Least anyone think I place all Irish people on a pedestal of gracious hospitality and congeniality I offer the following story. And, by way of background, it seems on every journey to Ireland we wander into the subject of happy cows as those we encounter in the stone walled grassy fields appear so very content, peaceful, and friendly. Our cow conversations generally include speculation that the happy cows are responsible for the delicious cheese and butter over here. But I digress.
Saint Féchín wandered Ireland in the early 7th century establishing several churches and monasteries here. His name is pronounced feh-kin. However it wasn’t the saint being invoked by the angry farmer we encountered on our visit to Heapstown Cairn, a national monument and cairn of unique character. Most megalithic sites are on farmlands where access is graciously allowed – just make sure you close the gates so the cows don’t wander off. Not in this case.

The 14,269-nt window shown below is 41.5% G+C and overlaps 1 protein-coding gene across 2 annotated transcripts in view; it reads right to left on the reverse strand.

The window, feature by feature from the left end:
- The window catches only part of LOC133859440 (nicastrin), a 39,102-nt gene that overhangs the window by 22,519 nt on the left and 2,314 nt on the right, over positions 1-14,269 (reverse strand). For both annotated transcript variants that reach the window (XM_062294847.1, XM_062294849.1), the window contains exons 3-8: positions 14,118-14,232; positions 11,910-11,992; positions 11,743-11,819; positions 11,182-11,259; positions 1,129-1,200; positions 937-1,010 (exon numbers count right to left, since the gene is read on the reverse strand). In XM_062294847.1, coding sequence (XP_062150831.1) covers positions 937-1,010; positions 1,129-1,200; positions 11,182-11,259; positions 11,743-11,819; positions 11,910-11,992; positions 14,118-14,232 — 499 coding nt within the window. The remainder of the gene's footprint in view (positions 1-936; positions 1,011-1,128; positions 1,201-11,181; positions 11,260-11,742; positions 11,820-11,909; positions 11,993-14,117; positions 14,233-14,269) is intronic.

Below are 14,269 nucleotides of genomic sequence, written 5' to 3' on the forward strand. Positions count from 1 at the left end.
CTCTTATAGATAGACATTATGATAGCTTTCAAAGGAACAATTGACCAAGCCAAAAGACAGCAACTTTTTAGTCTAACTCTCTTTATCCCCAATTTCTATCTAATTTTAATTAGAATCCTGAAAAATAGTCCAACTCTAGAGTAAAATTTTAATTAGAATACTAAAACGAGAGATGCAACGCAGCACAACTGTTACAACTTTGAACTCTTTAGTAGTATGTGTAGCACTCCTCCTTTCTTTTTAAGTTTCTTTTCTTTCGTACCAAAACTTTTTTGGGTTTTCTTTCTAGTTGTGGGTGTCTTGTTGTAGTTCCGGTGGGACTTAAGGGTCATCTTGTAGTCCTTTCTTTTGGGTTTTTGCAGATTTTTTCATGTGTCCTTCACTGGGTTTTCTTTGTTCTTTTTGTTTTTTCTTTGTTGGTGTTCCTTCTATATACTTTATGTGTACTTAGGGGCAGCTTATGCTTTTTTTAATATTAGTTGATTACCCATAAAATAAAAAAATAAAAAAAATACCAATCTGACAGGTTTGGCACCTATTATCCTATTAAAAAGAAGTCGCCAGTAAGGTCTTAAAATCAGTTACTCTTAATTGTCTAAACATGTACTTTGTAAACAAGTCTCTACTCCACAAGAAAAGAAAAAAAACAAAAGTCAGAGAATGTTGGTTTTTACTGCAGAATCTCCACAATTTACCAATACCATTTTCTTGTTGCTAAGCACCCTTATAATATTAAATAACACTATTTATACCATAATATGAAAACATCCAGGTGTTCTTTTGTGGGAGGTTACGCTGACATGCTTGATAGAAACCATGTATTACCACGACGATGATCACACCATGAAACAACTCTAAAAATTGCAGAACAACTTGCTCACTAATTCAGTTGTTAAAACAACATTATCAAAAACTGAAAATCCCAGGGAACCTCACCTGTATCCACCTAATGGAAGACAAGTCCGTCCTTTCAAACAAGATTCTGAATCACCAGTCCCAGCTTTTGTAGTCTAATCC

The farmer had placed his own padlock on the public access turnstile so we just wandered through the open gate and into the field. As the small herd of cows seemed uncharacteristically skittish we approached with care. It was then we saw the farmer racing across the field in a small red car. The cows immediately took off for the shelter of a nearby stand of trees leaving us to fend for ourselves. Window rolled down, the farmer’s yelling was barely discernible beyond the fecking punctuation. But his message was clear and we left with a clear understanding of why these cows were skittish and not at all happy. It was a moving experience but not a Féchín one. I wonder if his cows are the source of sour cream.
Judith – firstname.lastname@example.org